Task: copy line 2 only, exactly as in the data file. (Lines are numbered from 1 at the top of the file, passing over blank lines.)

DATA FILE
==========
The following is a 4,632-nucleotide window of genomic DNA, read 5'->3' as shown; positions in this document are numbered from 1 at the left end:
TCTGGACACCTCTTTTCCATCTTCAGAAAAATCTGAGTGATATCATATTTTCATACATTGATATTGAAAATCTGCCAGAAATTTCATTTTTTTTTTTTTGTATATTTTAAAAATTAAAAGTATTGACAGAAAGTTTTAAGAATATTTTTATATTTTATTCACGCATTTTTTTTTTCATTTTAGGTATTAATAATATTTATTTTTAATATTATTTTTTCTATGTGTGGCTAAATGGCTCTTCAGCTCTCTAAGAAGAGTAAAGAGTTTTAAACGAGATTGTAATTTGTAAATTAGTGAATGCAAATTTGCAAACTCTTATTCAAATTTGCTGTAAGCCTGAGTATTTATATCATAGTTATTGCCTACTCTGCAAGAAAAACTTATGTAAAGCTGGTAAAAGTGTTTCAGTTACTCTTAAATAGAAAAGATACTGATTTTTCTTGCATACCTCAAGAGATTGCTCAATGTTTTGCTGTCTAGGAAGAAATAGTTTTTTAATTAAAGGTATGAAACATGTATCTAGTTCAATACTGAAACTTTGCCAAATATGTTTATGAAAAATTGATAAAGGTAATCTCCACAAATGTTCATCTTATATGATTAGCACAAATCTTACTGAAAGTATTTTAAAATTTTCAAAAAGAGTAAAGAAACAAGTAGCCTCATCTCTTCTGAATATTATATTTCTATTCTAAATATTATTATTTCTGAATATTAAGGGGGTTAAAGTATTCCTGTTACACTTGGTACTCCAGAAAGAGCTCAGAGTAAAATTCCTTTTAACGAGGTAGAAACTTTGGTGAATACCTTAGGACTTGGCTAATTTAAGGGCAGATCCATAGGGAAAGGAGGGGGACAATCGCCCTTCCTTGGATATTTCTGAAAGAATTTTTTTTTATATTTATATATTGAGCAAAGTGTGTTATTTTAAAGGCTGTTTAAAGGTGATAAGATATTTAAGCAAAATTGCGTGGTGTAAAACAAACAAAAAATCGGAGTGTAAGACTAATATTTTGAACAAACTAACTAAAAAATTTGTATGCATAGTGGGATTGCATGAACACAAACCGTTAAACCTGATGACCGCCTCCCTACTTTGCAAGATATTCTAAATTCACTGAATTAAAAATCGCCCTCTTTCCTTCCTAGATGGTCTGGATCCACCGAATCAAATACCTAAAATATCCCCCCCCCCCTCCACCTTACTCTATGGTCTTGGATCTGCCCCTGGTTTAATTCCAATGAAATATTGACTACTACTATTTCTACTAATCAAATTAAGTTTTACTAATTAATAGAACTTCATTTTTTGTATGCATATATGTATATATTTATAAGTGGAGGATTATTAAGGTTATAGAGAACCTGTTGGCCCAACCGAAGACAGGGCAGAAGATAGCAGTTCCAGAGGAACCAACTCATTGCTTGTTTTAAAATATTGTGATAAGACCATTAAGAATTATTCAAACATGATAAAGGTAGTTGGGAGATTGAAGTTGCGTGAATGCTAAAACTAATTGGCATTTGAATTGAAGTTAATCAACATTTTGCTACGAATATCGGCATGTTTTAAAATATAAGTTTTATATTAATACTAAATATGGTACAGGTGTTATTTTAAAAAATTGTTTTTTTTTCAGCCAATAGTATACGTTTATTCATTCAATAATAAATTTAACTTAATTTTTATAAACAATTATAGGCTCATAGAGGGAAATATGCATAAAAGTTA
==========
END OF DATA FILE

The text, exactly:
TCTGGACACCTCTTTTCCATCTTCAGAAAAATCTGAGTGATATCATATTTTCATACATTGATATTGAAAATCTGCCAGAAATTTCATTTTTTTTTTTTTGTATATTTTAAAAATTAAAAGTATTGACAGAAAGTTTTAAGAATATTTTTATATTTTATTCACGCATTTTTTTTTTCATTTTAGGTATTAATAATATTTATTTTTAATATTATTTTTTCTATGTGTGGCTAAATGGCTCTTCAGCTCTCTAAGAAGAGTAAAGAGTTTTAAACGAGATTGTAATTTGTAAATTAGTGAATGCAAATTTGCAAACTCTTATTCAAATTTGCTGTAAGCCTGAGTATTTATATCATAGTTATTGCCTACTCTGCAAGAAAAACTTATGTAAAGCTGGTAAAAGTGTTTCAGTTACTCTTAAATAGAAAAGATACTGATTTTTCTTGCATACCTCAAGAGATTGCTCAATGTTTTGCTGTCTAGGAAGAAATAGTTTTTTAATTAAAGGTATGAAACATGTATCTAGTTCAATACTGAAACTTTGCCAAATATGTTTATGAAAAATTGATAAAGGTAATCTCCACAAATGTTCATCTTATATGATTAGCACAAATCTTACTGAAAGTATTTTAAAATTTTCAAAAAGAGTAAAGAAACAAGTAGCCTCATCTCTTCTGAATATTATATTTCTATTCTAAATATTATTATTTCTGAATATTAAGGGGGTTAAAGTATTCCTGTTACACTTGGTACTCCAGAAAGAGCTCAGAGTAAAATTCCTTTTAACGAGGTAGAAACTTTGGTGAATACCTTAGGACTTGGCTAATTTAAGGGCAGATCCATAGGGAAAGGAGGGGGACAATCGCCCTTCCTTGGATATTTCTGAAAGAATTTTTTTTTATATTTATATATTGAGCAAAGTGTGTTATTTTAAAGGCTGTTTAAAGGTGATAAGATATTTAAGCAAAATTGCGTGGTGTAAAACAAACAAAAAATCGGAGTGTAAGACTAATATTTTGAACAAACTAACTAAAAAATTTGTATGCATAGTGGGATTGCATGAACACAAACCGTTAAACCTGATGACCGCCTCCCTACTTTGCAAGATATTCTAAATTCACTGAATTAAAAATCGCCCTCTTTCCTTCCTAGATGGTCTGGATCCACCGAATCAAATACCTAAAATATCCCCCCCCCCCTCCACCTTACTCTATGGTCTTGGATCTGCCCCTGGTTTAATTCCAATGAAATATTGACTACTACTATTTCTACTAATCAAATTAAGTTTTACTAATTAATAGAACTTCATTTTTTGTATGCATATATGTATATATTTATAAGTGGAGGATTATTAAGGTTATAGAGAACCTGTTGGCCCAACCGAAGACAGGGCAGAAGATAGCAGTTCCAGAGGAACCAACTCATTGCTTGTTTTAAAATATTGTGATAAGACCATTAAGAATTATTCAAACATGATAAAGGTAGTTGGGAGATTGAAGTTGCGTGAATGCTAAAACTAATTGGCATTTGAATTGAAGTTAATCAACATTTTGCTACGAATATCGGCATGTTTTAAAATATAAGTTTTATATTAATACTAAATATGGTACAGGTGTTATTTTAAAAAATTGTTTTTTTTTCAGCCAATAGTATACGTTTATTCATTCAATAATAAATTTAACTTAATTTTTATAAACAATTATAGGCTCATAGAGGGAAATATGCATAAAAGTTA